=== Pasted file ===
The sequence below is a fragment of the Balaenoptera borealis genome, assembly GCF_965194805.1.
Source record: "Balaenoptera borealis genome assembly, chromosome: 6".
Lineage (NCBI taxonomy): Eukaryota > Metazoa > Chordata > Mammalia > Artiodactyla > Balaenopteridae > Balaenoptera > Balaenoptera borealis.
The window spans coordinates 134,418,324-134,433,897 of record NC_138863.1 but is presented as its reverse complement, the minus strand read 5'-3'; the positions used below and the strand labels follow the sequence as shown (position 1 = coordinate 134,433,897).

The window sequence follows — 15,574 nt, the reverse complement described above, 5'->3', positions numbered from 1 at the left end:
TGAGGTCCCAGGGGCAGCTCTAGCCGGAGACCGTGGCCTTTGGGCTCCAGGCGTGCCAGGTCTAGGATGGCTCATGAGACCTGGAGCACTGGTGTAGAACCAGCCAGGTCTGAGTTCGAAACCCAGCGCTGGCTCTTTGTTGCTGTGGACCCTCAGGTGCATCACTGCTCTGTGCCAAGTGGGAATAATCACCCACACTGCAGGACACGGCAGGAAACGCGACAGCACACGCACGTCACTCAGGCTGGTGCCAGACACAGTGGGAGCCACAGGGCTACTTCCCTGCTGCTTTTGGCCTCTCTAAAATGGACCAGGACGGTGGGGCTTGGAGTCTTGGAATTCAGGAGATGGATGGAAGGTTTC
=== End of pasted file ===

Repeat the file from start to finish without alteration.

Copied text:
The sequence below is a fragment of the Balaenoptera borealis genome, assembly GCF_965194805.1.
Source record: "Balaenoptera borealis genome assembly, chromosome: 6".
Lineage (NCBI taxonomy): Eukaryota > Metazoa > Chordata > Mammalia > Artiodactyla > Balaenopteridae > Balaenoptera > Balaenoptera borealis.
The window spans coordinates 134,418,324-134,433,897 of record NC_138863.1 but is presented as its reverse complement, the minus strand read 5'-3'; the positions used below and the strand labels follow the sequence as shown (position 1 = coordinate 134,433,897).

The window sequence follows — 15,574 nt, the reverse complement described above, 5'->3', positions numbered from 1 at the left end:
TGAGGTCCCAGGGGCAGCTCTAGCCGGAGACCGTGGCCTTTGGGCTCCAGGCGTGCCAGGTCTAGGATGGCTCATGAGACCTGGAGCACTGGTGTAGAACCAGCCAGGTCTGAGTTCGAAACCCAGCGCTGGCTCTTTGTTGCTGTGGACCCTCAGGTGCATCACTGCTCTGTGCCAAGTGGGAATAATCACCCACACTGCAGGACACGGCAGGAAACGCGACAGCACACGCACGTCACTCAGGCTGGTGCCAGACACAGTGGGAGCCACAGGGCTACTTCCCTGCTGCTTTTGGCCTCTCTAAAATGGACCAGGACGGTGGGGCTTGGAGTCTTGGAATTCAGGAGATGGATGGAAGGTTTC